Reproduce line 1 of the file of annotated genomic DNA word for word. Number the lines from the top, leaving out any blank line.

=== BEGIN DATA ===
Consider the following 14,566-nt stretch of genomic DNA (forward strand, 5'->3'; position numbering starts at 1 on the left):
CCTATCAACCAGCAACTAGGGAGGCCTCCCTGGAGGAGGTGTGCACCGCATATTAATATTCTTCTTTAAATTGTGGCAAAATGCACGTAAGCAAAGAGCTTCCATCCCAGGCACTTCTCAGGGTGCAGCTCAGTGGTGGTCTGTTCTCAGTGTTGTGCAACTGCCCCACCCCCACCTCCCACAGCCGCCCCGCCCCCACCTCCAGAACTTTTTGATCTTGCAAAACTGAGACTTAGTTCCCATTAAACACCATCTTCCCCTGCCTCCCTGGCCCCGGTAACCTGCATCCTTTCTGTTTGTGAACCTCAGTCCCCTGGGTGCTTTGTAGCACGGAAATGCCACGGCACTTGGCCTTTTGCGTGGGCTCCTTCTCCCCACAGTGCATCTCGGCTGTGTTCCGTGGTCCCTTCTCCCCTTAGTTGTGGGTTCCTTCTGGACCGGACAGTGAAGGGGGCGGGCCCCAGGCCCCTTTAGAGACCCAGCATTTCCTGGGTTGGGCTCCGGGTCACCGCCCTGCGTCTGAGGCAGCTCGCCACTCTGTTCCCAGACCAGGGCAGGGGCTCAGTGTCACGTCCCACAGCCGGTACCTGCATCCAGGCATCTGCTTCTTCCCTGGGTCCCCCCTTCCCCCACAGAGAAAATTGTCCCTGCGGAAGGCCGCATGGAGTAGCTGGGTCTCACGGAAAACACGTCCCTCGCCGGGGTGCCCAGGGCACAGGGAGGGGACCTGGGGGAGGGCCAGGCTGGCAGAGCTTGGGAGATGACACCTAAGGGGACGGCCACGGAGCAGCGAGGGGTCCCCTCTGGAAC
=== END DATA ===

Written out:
Consider the following 14,566-nt stretch of genomic DNA (forward strand, 5'->3'; position numbering starts at 1 on the left):